I Like Baseball
I like baseball. I love the crack of the bat, the flight of the ball soaring high in the air, the thwunk when it hits the mitt. Some people call the game boring and slow; I am not one of them.
I love the players. I love watching them dive for a ball, or slide headfirst into second base. I love their passion when they play. One old timer, in the 1950’s, used to love playing the game so much he would say “It’s
a beautiful day for a ball game, let’s play two.”
“Players”, “Play”. Note the use of the word. It’s a billion dollar business; the players get millions a year for playing, yet they refer to it as a “game” which they “play”. Every
sport uses the same words.
Ever talk to a bar girl? “I have been working for 6 months now”, “I come to work at 8 and leave at 2am”, “I want to work for 3 more months and then go home.”
This is not a game to them. This is work. This is a job. They get paid a salary (usually somewhere between 8-10,000 baht/month), and they have sales quotas to meet (x number of bar fines and y number of ladies drinks a month). They have office
hours, and get vacation time. (In Phnom Penh the girls are required to come early before the bar opens and wash the floors).
When I go into a store to buy a shirt, and the saleswoman compliments me on how nice it looks on me, I know in my heart that “the customer is always right” and I am getting nothing more than a sales patter. I know the same when
a bar girl goes to speak with me; that I am her customer, and that I must take everything she says with a grain (or two) of salt. Years ago I got very close with a bar girl. After we had been with each other for 6 months, I noticed that she still
referred to me as her “customer”. She meant a lot to me; but to her, I was a pay check. I never made that mistake again.
When I hire a supplier, I expect that they will also be supplying product to my competitors. If I want them to be exclusive, that is, sell only to me, I must guarantee them a price above the going rate, plus a long term commitment to buy
their product. “I will pay 20% above market and guarantee to buy all the factory output for the next year” might be enough to get me exclusivity. I might have to offer more. Exclusivity comes at a price.
A bar girl gets 8-10,000 baht/month in salary. Tips, bar fines, ladies drinks all add up. I have heard of girls earning 100,000 baht/month, but let’s say the average girl might make 30,000.
Now we have all heard stories of the bar girl getting monthly payments from a guy in Scandinavia, and a guy in the UK, and a guy in Germany. We scoff, but from her point of view none of her customers have yet paid for exclusivity. Offering
a bar girl 10,000/month is not enough. Offering 30,000 might be. There has been a lot written on this site on the “appropriate” amount to pay a girl every month; what it takes for her to live. The discussion, although well meaning,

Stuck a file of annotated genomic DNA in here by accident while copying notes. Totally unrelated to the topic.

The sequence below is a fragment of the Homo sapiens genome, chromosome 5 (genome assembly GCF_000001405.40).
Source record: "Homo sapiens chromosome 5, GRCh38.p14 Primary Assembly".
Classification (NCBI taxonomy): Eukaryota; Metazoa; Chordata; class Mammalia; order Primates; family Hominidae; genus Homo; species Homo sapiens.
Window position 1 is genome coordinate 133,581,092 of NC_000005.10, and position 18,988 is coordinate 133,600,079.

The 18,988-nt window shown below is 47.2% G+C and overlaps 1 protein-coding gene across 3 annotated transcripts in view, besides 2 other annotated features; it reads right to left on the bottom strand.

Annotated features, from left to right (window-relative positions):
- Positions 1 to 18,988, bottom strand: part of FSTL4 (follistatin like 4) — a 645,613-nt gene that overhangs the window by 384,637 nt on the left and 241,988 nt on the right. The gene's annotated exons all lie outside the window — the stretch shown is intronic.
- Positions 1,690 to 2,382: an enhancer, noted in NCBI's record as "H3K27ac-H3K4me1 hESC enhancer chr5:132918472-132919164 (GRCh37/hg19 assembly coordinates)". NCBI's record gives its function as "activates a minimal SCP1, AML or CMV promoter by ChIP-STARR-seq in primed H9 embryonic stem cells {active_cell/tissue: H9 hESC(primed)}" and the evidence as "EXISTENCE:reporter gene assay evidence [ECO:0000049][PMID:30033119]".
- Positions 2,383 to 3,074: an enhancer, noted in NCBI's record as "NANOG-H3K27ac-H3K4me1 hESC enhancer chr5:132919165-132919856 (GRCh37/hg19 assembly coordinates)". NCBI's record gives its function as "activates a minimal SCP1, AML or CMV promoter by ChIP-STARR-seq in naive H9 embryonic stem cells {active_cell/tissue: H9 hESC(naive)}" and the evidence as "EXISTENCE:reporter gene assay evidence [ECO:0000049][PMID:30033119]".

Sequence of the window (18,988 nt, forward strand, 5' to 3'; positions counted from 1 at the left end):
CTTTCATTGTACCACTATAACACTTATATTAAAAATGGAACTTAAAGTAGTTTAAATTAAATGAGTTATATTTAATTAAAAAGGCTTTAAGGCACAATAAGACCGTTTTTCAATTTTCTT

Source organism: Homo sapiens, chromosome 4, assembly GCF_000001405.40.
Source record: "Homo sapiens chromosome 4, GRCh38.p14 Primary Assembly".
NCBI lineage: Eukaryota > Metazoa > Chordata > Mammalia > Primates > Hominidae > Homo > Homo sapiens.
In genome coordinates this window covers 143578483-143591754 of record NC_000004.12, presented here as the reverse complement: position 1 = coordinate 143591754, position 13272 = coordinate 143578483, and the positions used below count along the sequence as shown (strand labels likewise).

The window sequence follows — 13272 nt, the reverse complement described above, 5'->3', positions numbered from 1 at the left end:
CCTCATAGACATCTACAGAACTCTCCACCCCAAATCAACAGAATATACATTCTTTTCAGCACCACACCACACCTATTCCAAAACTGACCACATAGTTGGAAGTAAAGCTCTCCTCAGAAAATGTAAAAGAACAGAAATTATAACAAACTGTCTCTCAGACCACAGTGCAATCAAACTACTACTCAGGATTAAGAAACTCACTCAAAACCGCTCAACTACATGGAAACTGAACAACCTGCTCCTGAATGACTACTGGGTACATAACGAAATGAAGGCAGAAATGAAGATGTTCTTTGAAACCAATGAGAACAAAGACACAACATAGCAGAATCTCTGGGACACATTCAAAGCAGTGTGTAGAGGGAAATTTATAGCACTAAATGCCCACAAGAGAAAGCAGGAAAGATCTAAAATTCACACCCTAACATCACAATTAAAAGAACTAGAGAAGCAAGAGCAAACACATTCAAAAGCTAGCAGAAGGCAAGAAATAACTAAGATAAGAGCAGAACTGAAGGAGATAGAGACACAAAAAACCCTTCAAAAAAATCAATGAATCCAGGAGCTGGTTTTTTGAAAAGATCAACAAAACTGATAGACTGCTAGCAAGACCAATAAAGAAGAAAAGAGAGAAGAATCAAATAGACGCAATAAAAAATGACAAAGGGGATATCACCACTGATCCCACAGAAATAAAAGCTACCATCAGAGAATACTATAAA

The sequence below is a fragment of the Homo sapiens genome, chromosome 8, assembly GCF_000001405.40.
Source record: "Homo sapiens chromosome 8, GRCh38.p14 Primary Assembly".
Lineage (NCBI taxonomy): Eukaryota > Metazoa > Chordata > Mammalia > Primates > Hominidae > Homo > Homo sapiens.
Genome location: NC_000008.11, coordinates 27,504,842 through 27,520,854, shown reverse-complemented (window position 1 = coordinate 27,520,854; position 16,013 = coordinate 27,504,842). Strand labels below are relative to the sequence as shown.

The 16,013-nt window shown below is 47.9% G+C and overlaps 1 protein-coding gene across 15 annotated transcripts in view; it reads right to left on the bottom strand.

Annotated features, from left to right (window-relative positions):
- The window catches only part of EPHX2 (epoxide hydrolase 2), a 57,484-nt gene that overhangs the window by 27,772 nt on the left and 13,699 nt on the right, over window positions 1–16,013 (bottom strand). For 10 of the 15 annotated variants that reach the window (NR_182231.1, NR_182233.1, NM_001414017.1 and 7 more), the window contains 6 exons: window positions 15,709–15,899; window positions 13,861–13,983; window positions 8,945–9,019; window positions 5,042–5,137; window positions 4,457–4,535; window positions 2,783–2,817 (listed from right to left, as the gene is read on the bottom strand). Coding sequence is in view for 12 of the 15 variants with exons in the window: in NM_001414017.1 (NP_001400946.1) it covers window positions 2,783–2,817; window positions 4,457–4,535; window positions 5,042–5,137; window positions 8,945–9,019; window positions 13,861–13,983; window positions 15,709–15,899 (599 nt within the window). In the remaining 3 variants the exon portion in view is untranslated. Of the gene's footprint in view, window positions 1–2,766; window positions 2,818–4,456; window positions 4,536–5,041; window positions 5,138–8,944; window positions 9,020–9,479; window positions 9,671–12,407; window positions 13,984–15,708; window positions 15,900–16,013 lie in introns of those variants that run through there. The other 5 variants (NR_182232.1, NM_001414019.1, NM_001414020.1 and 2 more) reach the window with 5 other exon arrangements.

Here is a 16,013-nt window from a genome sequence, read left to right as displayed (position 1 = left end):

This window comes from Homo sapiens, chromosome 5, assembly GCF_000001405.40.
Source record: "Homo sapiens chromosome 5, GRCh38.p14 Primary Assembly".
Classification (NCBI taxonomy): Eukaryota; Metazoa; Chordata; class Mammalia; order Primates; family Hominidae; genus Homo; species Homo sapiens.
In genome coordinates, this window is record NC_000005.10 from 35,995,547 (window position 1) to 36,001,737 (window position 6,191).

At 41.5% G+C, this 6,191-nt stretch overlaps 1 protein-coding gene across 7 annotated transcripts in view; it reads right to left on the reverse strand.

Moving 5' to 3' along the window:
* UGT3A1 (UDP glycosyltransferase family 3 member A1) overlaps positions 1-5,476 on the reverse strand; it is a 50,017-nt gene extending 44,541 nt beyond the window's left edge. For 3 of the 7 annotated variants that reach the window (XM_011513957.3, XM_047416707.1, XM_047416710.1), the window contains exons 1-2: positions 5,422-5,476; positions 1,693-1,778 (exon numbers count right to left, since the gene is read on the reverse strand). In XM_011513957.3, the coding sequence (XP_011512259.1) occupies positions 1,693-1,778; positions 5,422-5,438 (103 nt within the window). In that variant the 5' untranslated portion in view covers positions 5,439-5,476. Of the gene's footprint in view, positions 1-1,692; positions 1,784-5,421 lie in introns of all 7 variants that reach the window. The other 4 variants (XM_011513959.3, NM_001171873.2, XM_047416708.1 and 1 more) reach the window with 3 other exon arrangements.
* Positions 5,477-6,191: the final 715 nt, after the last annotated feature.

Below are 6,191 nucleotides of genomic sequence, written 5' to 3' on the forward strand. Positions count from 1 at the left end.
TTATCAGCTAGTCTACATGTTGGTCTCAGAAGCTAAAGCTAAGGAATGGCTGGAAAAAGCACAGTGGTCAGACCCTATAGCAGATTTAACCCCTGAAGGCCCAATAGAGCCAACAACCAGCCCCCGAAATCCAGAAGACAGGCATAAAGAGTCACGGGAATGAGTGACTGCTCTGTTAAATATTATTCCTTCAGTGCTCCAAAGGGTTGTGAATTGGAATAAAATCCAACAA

is misguided. The discussion should be: what amount does it take for a girl to give you exclusivity, and to give up her other sources of income?
What about you? Let’s say you now have a job in which you are earning a base salary of US$50,000/year, but your sales commissions and bonus allow you to earn up to $150,000. Someone offers you the chance to retire, sit back and do
nothing, but they will only pay you $50,000/year…no commission or bonus? Would you accept the offer? Would you accept it, and perhaps moonlight on the side, continuing to free lance for some old and favourite customers?
Reading submissions on this site, I see where many writers have had the unpleasant experience of being with a lady when she received a call from another customer. I’ve been in meetings with suppliers when they did the same. And embarrassingly,
I myself have been with one customer when another (and more important customer) of mine called and I had to take it. It certainly is not polite, but, business is business.
Why shouldn’t a bar girl sleep with you and have another man call her? Why shouldn’t she tell you she loves you yet have another man on the side? Haven’t you ever lied in business to a customer or supplier? Haven’t
you ever negotiated one contract when you had another up your sleeve? Have you ever made an offer to buy a house, or rent an apartment, when you had another offer going on for another place at the same time?
Which one of us can cast the first stone?
There is a saying in poker. Look around the table and try to find the sucker. If you can’t find him, he is you.
Unless you have paid for exclusivity, when you text or call your bargirl, she might (will) be with another customer. That’s her job. Don’t get stressed about it. Either pay for exclusivity, or accept the free market and competition.
Or, better yet, don’t expect long term relationships with bar girls. Have your bit of fun, play the game, but let them run their business.
Interesting analogies and for me, the last paragraph says it all.